Friday, 7 August 2009

Letters: Clarification from WWF

Fri, 08/07/2009 1:56 PM | Opinion The Jakarta Post

I am writing in response to Alan Oxley's Aug. 3 article, which misrepresents WWF's position on forest and climate issues. Oxley is so opposed to conservation efforts that he can't see the forest for the trees.

WWF is not "anti-development" or opposed to responsible forestry practices. We work with forest industry partners around the world to foster sustainable production and procurement practices. Currently, in Indonesia alone, 38 companies are members of WWF's Global Forest and Trade Network (GFTN), which promotes sustainable production practices that provide economic and social benefits to businesses and people that depend on forests.

As a founding member of the Roundtable on Sustainable Palm Oil (RSPO), WWF also recognizes the important contribution of the palm oil industry to Indonesia's foreign exchange earnings and employment opportunities.

WWF is, however, opposed to reckless logging or indiscriminate clearing of forests to make way for plantations and the associated negative impacts on biodiversity, water sources and the livelihoods of forest-dependent peoples.

We are also acutely aware that such destructive practices are the reason why deforestation accounts for roughly one fifth of global greenhouse gas emissions.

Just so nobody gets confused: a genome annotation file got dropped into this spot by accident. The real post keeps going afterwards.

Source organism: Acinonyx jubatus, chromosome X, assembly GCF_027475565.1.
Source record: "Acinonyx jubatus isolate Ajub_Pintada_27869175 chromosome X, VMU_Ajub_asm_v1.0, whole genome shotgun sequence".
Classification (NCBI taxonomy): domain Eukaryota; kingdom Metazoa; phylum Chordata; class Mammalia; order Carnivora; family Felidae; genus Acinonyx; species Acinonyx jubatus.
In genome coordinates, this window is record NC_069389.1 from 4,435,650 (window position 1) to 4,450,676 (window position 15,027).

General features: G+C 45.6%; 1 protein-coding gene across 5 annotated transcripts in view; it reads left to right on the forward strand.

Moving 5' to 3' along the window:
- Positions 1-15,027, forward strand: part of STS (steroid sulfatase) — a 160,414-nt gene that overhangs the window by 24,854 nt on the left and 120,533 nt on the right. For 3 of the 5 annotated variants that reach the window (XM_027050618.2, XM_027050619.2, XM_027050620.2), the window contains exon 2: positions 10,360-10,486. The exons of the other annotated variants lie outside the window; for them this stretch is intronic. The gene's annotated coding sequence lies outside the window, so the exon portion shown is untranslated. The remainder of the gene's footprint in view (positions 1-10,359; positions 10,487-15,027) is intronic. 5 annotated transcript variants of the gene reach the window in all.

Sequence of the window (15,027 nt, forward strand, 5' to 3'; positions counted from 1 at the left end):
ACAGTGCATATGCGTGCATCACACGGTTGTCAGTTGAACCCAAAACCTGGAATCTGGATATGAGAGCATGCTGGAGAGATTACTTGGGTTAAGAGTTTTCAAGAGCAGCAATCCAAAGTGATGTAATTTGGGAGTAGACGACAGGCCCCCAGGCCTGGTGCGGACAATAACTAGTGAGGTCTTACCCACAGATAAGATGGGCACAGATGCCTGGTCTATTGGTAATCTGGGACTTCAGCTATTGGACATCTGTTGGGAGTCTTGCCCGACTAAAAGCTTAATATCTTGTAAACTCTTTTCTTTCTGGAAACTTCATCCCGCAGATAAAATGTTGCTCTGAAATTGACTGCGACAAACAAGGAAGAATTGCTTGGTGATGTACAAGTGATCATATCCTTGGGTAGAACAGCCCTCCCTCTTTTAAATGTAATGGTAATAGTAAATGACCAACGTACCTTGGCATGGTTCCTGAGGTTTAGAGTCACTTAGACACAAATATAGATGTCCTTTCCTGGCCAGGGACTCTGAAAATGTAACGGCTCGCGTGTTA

WWF advocates a new global climate deal that creates incentives for forestry practices that prevent deforestation and sequester carbon. If the Republic of Indonesia can halt rampant deforestation, it could reap billions of dollars in overseas investment under such a deal.

Even the Government of Indonesia has recognized this opportunity by launching "Indonesia Menanam" tree planting initiative and President Susilo Bambang Yudhoyono, through his official website ( has also called on the nation to halt deforestation, and said, "Forest resources and the environment are integral parts of economy, social and cultural development of Indonesia."

Ian Kosasih
Program Director
Forests, Freshwater and Species Program